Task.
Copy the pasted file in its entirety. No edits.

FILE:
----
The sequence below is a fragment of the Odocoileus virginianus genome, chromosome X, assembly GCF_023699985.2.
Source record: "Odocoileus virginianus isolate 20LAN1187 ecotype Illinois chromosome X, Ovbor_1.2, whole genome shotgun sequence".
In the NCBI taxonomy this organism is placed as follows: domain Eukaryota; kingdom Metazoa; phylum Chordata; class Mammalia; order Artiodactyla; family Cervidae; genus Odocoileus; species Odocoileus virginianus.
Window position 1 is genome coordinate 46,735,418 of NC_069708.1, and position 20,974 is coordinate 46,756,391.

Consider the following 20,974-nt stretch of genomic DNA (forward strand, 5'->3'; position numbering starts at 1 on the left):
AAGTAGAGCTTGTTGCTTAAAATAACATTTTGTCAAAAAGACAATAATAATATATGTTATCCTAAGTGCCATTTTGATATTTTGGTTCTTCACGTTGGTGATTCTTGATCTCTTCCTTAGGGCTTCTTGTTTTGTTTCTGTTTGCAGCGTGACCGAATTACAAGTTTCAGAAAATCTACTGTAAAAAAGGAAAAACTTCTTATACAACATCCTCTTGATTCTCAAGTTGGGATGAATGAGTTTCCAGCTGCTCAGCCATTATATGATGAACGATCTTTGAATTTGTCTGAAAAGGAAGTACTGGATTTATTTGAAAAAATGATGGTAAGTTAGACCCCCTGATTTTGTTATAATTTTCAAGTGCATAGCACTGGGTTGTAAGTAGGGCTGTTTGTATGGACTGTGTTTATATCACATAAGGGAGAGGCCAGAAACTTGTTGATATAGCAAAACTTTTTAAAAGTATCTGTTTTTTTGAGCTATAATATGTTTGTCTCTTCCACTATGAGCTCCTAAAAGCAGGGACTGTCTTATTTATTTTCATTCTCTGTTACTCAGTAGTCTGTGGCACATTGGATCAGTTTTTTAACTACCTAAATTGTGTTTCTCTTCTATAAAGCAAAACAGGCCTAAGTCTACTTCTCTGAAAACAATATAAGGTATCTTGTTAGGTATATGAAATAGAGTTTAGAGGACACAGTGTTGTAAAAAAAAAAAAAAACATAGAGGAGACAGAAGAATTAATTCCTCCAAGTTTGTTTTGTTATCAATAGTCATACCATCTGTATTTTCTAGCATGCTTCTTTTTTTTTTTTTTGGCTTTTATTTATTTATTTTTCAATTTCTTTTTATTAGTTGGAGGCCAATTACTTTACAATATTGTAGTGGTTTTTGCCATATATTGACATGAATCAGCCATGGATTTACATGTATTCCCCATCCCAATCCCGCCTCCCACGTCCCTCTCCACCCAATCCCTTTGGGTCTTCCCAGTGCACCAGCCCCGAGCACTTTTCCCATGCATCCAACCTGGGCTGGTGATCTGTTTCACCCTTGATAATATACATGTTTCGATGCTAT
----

The sequence below is a fragment of the Odocoileus virginianus genome, chromosome X, assembly GCF_023699985.2.
Source record: "Odocoileus virginianus isolate 20LAN1187 ecotype Illinois chromosome X, Ovbor_1.2, whole genome shotgun sequence".
In the NCBI taxonomy this organism is placed as follows: domain Eukaryota; kingdom Metazoa; phylum Chordata; class Mammalia; order Artiodactyla; family Cervidae; genus Odocoileus; species Odocoileus virginianus.
Window position 1 is genome coordinate 46,735,418 of NC_069708.1, and position 20,974 is coordinate 46,756,391.

Consider the following 20,974-nt stretch of genomic DNA (forward strand, 5'->3'; position numbering starts at 1 on the left):
AAGTAGAGCTTGTTGCTTAAAATAACATTTTGTCAAAAAGACAATAATAATATATGTTATCCTAAGTGCCATTTTGATATTTTGGTTCTTCACGTTGGTGATTCTTGATCTCTTCCTTAGGGCTTCTTGTTTTGTTTCTGTTTGCAGCGTGACCGAATTACAAGTTTCAGAAAATCTACTGTAAAAAAGGAAAAACTTCTTATACAACATCCTCTTGATTCTCAAGTTGGGATGAATGAGTTTCCAGCTGCTCAGCCATTATATGATGAACGATCTTTGAATTTGTCTGAAAAGGAAGTACTGGATTTATTTGAAAAAATGATGGTAAGTTAGACCCCCTGATTTTGTTATAATTTTCAAGTGCATAGCACTGGGTTGTAAGTAGGGCTGTTTGTATGGACTGTGTTTATATCACATAAGGGAGAGGCCAGAAACTTGTTGATATAGCAAAACTTTTTAAAAGTATCTGTTTTTTTGAGCTATAATATGTTTGTCTCTTCCACTATGAGCTCCTAAAAGCAGGGACTGTCTTATTTATTTTCATTCTCTGTTACTCAGTAGTCTGTGGCACATTGGATCAGTTTTTTAACTACCTAAATTGTGTTTCTCTTCTATAAAGCAAAACAGGCCTAAGTCTACTTCTCTGAAAACAATATAAGGTATCTTGTTAGGTATATGAAATAGAGTTTAGAGGACACAGTGTTGTAAAAAAAAAAAAAAACATAGAGGAGACAGAAGAATTAATTCCTCCAAGTTTGTTTTGTTATCAATAGTCATACCATCTGTATTTTCTAGCATGCTTCTTTTTTTTTTTTTTGGCTTTTATTTATTTATTTTTCAATTTCTTTTTATTAGTTGGAGGCCAATTACTTTACAATATTGTAGTGGTTTTTGCCATATATTGACATGAATCAGCCATGGATTTACATGTATTCCCCATCCCAATCCCGCCTCCCACGTCCCTCTCCACCCAATCCCTTTGGGTCTTCCCAGTGCACCAGCCCCGAGCACTTTTCCCATGCATCCAACCTGGGCTGGTGATCTGTTTCACCCTTGATAATATACATGTTTCGATGCTAT